\[\begin{equation} \pi | (Y = y) \sim \text{Beta}(\alpha + y, \beta + n - y) \; . \tag{3.10} \end{equation}\]

Measures of posterior trend and variability follow from (3.2) and (3.3):

\[\begin{equation} \begin{split} E(\pi | (Y=y)) & = \frac{\alpha + y}{\alpha + \beta + n} \\ \text{Mode}(\pi | (Y=y)) & = \frac{\alpha + y - 1}{\alpha + \beta + n - 2} \\ \text{Var}(\pi | (Y=y)) & = \frac{(\alpha + y)(\beta + n - y)}{(\alpha + \beta + n)^2(\alpha + \beta + n + 1)}\\ \end{split} \tag{3.11} \end{equation}\]

Importantly, notice that the posterior follows a different parameterization of the same probability model as the prior – both the prior and posterior are Beta models with different tunings. In this case, we say that the Beta(\(\alpha, \beta\)) model is a conjugate prior for the corresponding Bin(\(n,\pi\)) likelihood model. Our work below will highlight that conjugacy simplifies the construction of the posterior, thus can be a desirable property in Bayesian modeling.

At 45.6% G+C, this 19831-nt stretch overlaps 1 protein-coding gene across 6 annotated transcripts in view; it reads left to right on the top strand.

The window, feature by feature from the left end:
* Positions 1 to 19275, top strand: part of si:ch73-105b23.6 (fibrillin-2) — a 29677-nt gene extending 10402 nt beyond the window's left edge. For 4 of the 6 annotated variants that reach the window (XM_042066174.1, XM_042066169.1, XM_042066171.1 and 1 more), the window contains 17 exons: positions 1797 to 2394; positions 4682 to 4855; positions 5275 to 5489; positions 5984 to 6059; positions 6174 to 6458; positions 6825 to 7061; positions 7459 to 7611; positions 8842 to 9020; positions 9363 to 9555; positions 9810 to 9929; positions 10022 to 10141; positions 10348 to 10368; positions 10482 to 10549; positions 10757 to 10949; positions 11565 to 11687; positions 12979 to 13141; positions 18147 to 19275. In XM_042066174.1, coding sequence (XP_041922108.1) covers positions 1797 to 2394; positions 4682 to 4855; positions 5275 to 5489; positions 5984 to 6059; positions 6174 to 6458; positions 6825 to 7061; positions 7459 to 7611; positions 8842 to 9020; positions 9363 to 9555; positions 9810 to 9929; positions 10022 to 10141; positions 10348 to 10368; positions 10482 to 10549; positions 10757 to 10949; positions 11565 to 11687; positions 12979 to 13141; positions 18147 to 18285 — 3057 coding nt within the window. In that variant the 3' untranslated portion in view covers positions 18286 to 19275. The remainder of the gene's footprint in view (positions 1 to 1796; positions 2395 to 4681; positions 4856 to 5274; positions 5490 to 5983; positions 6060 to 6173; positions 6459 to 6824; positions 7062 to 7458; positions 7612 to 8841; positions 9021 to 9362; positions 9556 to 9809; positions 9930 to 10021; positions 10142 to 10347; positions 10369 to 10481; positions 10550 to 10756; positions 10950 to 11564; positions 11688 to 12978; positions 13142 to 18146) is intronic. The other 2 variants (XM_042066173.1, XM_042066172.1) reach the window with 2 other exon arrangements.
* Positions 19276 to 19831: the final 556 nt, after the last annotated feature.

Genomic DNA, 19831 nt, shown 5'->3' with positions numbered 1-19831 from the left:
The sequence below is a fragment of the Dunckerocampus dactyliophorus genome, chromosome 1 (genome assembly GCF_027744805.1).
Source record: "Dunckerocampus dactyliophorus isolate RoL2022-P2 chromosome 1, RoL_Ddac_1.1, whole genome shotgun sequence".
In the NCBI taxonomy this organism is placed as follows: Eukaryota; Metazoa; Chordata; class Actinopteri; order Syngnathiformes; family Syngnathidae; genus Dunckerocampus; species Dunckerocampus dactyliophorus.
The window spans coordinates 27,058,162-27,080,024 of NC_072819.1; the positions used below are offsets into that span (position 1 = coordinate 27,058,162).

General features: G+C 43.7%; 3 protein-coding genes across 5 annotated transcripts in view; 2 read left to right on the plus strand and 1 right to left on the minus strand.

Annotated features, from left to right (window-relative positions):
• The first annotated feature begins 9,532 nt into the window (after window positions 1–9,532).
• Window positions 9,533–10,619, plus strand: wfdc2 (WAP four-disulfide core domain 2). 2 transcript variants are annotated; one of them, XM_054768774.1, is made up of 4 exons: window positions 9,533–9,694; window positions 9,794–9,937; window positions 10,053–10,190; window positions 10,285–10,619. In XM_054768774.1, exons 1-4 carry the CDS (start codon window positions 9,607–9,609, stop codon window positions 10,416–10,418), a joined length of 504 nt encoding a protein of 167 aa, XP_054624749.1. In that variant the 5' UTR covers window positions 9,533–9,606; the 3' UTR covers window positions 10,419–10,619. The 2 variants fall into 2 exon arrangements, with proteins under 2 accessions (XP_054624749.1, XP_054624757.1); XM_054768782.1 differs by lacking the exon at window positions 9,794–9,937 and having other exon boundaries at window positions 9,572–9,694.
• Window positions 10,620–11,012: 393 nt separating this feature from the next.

Conjugate prior

We say that \(f(\pi)\) is a conjugate prior for \(L(\pi|y)\) if the posterior, \(f(\pi|y) \propto f(\pi)L(\pi|y)\), is from the same model family as the prior.

The construction of the posterior for the general Beta-Binomial model is very similar to that of the election-specific model. First, the Beta prior pdf \(f(\pi)\) is defined by (3.1) and the likelihood function \(L(\pi|y)\) is defined by (2.6), the conditional pmf of the Bin(\(n,\pi\)) model:

\[\begin{equation} f(\pi) = \frac{\Gamma(\alpha + \beta)}{\Gamma(\alpha)\Gamma(\beta)}\pi^{\alpha - 1}(1-\pi)^{\beta - 1} \;\; \text{ and } \;\; L(\pi|y) = {n \choose y} \pi^{y} (1-\pi)^{n-y} \; . \tag{3.12} \end{equation}\]

Putting these two pieces together, the posterior pdf follows from Bayes’ Rule: